Deporting Our Liberian Nurses and Neighbors

#StandOnEveryCorner in St. Paul

#StandOnEveryCorner in St. Paul

Vestonia Viddy is afraid. She should be. The President of the United States wants to break up her family and send her back to the country she left at the age of eight, away from the home she has made over the past 30 years.

Vestonia Viddy remembers hiding in the ceiling of her home in Liberia when the rebel forces came knocking. She was 8 years old at the time, and the country was in the throes of its first civil war….

“She says the rebels made her father, who was a doctor in the local hospital, stay behind to care for their wounded. It was years later that the family learned of his death.

“Viddy, who is now 36, fled to neighboring Sierre Leone with her two siblings and pregnant mother. The family entered the U.S. on visitors’ visas, settling in Delaware. As Liberia’s civil war raged on, Viddy and her family continued receiving a patchwork of temporary humanitarian protections — living legally in the U.S. for nearly 30 years.

“I mean, we’re all just scared,” she says. “We were able to have work authorization, protection from deportation all these years and in a week, my entire family is going to be undocumented.”

Many Liberians came to the United States as refugees, more than 20 years ago, fleeing a civil war in their country. First, they were given Temporary Protected Status. Then that changed to Deferred Enforced Departure (DED). Both statuses gave work permission and temporary status, but no path to permanent residence or citizenship. The changes and extensions were affirmed by president after president. Until now.

Liberia is connected to the United States, born of a 19th century colonization program that sent free Black Americans “back to Africa” to found a country.  The United States government today is as little inclined to welcome Liberians as the United States back then was to live with its own free Black citizens. Trump has canceled the last program allowing them to live and work here, effective Sunday, March 31.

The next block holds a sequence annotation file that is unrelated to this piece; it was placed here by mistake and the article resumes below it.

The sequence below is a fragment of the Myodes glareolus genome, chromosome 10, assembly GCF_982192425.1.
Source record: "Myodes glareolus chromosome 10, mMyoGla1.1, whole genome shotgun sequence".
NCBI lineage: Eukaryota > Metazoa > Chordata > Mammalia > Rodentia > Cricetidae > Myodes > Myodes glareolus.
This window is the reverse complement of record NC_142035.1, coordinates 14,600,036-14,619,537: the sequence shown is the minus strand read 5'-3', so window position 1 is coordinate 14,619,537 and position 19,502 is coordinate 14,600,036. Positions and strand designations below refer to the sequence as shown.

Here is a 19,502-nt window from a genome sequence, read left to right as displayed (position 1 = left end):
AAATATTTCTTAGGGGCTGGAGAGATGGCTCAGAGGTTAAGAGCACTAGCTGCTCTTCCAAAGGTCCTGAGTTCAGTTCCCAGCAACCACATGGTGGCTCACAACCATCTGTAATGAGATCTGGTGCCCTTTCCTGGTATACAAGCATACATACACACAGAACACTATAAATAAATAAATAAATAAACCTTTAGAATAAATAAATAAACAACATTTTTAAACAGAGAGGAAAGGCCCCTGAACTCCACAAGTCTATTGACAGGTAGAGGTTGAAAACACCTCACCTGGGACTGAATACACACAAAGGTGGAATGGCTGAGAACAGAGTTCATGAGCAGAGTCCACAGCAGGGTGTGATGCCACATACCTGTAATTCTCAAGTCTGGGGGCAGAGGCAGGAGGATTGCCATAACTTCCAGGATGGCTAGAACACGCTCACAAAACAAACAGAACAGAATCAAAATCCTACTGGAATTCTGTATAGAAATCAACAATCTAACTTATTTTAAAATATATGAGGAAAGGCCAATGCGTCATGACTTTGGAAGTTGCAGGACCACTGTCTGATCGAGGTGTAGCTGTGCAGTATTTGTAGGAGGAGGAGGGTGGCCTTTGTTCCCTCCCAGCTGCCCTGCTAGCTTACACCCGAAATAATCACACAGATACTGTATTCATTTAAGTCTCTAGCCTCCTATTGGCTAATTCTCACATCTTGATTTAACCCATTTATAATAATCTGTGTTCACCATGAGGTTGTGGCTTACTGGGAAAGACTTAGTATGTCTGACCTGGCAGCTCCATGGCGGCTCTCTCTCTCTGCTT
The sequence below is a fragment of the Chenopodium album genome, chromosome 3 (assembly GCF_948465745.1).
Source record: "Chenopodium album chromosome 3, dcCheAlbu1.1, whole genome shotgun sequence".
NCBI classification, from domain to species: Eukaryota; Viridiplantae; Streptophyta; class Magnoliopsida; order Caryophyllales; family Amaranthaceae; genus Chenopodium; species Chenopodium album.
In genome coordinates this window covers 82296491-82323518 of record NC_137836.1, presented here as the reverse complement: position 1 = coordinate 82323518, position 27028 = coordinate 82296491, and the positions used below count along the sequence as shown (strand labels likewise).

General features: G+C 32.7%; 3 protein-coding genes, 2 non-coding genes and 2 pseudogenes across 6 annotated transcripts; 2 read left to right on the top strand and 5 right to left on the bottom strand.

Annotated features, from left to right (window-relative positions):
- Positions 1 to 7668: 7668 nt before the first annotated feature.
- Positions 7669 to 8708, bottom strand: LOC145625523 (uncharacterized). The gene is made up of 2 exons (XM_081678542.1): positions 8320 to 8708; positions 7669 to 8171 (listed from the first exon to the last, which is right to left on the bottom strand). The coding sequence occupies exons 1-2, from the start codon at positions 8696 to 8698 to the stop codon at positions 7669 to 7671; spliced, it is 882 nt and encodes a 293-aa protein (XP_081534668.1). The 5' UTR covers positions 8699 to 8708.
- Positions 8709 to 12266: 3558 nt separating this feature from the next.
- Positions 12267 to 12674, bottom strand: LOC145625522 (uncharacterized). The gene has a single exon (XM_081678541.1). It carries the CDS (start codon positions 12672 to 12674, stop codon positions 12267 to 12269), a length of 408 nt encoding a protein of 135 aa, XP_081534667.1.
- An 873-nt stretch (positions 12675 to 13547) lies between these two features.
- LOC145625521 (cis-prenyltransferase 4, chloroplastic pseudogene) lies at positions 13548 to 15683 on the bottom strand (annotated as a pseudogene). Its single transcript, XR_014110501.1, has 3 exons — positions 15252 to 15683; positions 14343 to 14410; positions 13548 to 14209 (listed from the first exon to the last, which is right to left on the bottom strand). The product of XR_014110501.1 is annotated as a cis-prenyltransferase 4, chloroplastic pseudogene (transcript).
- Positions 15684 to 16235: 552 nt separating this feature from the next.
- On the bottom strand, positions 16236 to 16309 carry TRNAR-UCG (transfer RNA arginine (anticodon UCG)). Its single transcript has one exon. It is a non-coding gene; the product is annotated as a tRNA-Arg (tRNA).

Here’s what you can do: Call Congress: 213-335-2192
Sample Script for Calls:
“I am calling because you have the power to tell the White House to reinstate Deferred Enforced Departure known as DED. Liberian DED will end on March 31st removing immigration protection and work permits from up to 4000 Liberian-Americans. They are a part of our communities in the U. S.Tell the president to reinstate DED.”

Want to do more? Visit

Teanke Tarwai is a Minnesota nurse who has lived here since the early 1990s. Like thousands of other Minnesota health care workers, she is an immigrant. Now she faces an end to her work permit and her driver’s license and the life she and her husband have built here. Not only will the end of DED destroy lives built here by immigrant families, but it will also remove health care workers caring for elderly and disabled Minnesotans.

At St. Therese senior care facilities across the Twin Cities, Liberians serve hundreds of residents food, administer medical care and clean.

“Yet 150 of them — roughly one-fifth of the organization’s workforce — are set to lose their jobs by April, after President Donald Trump ends their temporary legal status.

“The looming elimination of the Deferred Enforced Departure (DED) program involves more than tearful stories of family separations as many Liberians return to West Africa after decades in the United States. It also will have a dramatic effect on Minnesota’s health care industry.